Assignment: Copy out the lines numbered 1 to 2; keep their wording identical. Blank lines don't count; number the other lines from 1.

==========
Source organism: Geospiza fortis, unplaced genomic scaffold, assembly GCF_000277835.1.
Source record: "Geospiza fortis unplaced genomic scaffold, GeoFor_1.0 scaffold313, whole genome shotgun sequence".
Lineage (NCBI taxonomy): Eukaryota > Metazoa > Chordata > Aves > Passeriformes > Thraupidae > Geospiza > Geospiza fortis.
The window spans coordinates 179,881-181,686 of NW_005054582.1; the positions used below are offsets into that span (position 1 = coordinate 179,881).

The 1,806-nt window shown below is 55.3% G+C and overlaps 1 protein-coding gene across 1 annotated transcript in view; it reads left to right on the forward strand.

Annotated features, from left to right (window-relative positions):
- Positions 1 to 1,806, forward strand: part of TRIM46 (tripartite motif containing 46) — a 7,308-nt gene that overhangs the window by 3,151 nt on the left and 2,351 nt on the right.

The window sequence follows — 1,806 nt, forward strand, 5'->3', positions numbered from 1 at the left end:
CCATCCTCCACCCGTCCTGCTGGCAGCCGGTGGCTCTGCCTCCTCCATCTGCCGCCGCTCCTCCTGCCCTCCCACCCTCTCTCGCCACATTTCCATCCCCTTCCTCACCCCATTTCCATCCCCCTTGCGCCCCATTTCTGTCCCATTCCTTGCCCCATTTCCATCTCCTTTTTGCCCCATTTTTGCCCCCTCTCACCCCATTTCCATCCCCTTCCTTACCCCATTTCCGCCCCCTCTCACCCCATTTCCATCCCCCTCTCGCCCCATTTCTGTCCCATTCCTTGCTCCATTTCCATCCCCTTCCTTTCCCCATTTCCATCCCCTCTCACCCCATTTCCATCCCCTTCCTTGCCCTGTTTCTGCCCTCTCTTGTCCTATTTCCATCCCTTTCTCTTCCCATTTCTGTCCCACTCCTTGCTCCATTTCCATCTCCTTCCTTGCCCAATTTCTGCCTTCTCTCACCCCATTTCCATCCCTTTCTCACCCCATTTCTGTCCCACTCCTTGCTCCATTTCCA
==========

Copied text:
Source organism: Geospiza fortis, unplaced genomic scaffold, assembly GCF_000277835.1.
Source record: "Geospiza fortis unplaced genomic scaffold, GeoFor_1.0 scaffold313, whole genome shotgun sequence".